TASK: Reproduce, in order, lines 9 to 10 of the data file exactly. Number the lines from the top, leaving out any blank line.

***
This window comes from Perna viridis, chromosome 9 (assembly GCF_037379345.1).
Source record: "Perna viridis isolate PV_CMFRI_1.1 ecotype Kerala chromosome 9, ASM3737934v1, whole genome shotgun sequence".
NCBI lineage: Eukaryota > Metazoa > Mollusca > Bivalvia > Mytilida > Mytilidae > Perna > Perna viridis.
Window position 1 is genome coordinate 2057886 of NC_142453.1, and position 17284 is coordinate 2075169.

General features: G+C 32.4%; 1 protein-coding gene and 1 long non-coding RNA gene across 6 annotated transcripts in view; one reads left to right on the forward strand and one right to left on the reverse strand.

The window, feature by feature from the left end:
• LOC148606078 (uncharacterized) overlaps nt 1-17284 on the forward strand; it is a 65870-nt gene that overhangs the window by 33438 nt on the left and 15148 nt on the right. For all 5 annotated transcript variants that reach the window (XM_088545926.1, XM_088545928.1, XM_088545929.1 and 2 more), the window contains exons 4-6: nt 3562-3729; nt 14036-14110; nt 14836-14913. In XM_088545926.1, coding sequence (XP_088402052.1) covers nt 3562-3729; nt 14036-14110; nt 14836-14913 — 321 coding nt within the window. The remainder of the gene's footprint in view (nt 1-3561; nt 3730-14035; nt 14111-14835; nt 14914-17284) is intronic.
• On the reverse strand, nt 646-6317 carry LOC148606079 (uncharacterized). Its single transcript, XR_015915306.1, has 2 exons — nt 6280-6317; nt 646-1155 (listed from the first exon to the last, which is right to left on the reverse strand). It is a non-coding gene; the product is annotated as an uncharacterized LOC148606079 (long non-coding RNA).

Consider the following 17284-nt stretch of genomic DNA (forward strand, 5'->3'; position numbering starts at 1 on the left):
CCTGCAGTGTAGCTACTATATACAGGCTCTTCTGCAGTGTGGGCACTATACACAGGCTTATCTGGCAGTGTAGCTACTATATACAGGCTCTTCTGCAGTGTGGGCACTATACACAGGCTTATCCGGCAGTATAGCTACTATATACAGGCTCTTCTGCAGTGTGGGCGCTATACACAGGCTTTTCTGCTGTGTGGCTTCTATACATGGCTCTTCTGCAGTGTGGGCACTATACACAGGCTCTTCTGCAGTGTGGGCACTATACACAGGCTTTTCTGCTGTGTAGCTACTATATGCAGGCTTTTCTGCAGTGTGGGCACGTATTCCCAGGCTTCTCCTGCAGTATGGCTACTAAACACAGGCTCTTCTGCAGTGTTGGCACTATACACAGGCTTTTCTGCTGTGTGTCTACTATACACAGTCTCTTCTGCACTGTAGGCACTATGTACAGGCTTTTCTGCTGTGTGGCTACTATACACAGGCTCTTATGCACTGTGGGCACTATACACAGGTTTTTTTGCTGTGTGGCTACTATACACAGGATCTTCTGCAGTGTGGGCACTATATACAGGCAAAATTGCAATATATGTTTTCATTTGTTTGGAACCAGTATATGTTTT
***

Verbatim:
Consider the following 17284-nt stretch of genomic DNA (forward strand, 5'->3'; position numbering starts at 1 on the left):
CCTGCAGTGTAGCTACTATATACAGGCTCTTCTGCAGTGTGGGCACTATACACAGGCTTATCTGGCAGTGTAGCTACTATATACAGGCTCTTCTGCAGTGTGGGCACTATACACAGGCTTATCCGGCAGTATAGCTACTATATACAGGCTCTTCTGCAGTGTGGGCGCTATACACAGGCTTTTCTGCTGTGTGGCTTCTATACATGGCTCTTCTGCAGTGTGGGCACTATACACAGGCTCTTCTGCAGTGTGGGCACTATACACAGGCTTTTCTGCTGTGTAGCTACTATATGCAGGCTTTTCTGCAGTGTGGGCACGTATTCCCAGGCTTCTCCTGCAGTATGGCTACTAAACACAGGCTCTTCTGCAGTGTTGGCACTATACACAGGCTTTTCTGCTGTGTGTCTACTATACACAGTCTCTTCTGCACTGTAGGCACTATGTACAGGCTTTTCTGCTGTGTGGCTACTATACACAGGCTCTTATGCACTGTGGGCACTATACACAGGTTTTTTTGCTGTGTGGCTACTATACACAGGATCTTCTGCAGTGTGGGCACTATATACAGGCAAAATTGCAATATATGTTTTCATTTGTTTGGAACCAGTATATGTTTT